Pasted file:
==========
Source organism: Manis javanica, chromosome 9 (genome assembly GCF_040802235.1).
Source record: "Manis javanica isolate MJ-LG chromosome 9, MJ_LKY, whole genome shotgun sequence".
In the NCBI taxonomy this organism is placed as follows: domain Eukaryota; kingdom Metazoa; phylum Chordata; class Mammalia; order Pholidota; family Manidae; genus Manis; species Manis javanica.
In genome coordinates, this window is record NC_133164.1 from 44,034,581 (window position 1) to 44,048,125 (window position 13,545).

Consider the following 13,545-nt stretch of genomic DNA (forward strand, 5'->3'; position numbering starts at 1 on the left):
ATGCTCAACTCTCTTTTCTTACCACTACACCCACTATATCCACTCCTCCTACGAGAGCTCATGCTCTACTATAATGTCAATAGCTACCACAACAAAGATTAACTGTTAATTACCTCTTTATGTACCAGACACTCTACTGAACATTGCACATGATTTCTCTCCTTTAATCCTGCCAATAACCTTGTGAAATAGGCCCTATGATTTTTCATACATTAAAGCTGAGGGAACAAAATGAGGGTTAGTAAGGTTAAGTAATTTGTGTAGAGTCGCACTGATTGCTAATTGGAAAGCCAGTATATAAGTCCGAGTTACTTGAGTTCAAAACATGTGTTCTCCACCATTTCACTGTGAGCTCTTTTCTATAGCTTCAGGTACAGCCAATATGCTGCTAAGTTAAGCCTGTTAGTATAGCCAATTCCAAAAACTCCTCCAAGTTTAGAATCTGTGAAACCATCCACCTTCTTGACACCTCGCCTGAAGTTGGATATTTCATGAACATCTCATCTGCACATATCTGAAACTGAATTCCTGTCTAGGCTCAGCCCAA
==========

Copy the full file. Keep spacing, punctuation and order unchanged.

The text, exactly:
Source organism: Manis javanica, chromosome 9 (genome assembly GCF_040802235.1).
Source record: "Manis javanica isolate MJ-LG chromosome 9, MJ_LKY, whole genome shotgun sequence".
In the NCBI taxonomy this organism is placed as follows: domain Eukaryota; kingdom Metazoa; phylum Chordata; class Mammalia; order Pholidota; family Manidae; genus Manis; species Manis javanica.
In genome coordinates, this window is record NC_133164.1 from 44,034,581 (window position 1) to 44,048,125 (window position 13,545).

Consider the following 13,545-nt stretch of genomic DNA (forward strand, 5'->3'; position numbering starts at 1 on the left):
ATGCTCAACTCTCTTTTCTTACCACTACACCCACTATATCCACTCCTCCTACGAGAGCTCATGCTCTACTATAATGTCAATAGCTACCACAACAAAGATTAACTGTTAATTACCTCTTTATGTACCAGACACTCTACTGAACATTGCACATGATTTCTCTCCTTTAATCCTGCCAATAACCTTGTGAAATAGGCCCTATGATTTTTCATACATTAAAGCTGAGGGAACAAAATGAGGGTTAGTAAGGTTAAGTAATTTGTGTAGAGTCGCACTGATTGCTAATTGGAAAGCCAGTATATAAGTCCGAGTTACTTGAGTTCAAAACATGTGTTCTCCACCATTTCACTGTGAGCTCTTTTCTATAGCTTCAGGTACAGCCAATATGCTGCTAAGTTAAGCCTGTTAGTATAGCCAATTCCAAAAACTCCTCCAAGTTTAGAATCTGTGAAACCATCCACCTTCTTGACACCTCGCCTGAAGTTGGATATTTCATGAACATCTCATCTGCACATATCTGAAACTGAATTCCTGTCTAGGCTCAGCCCAA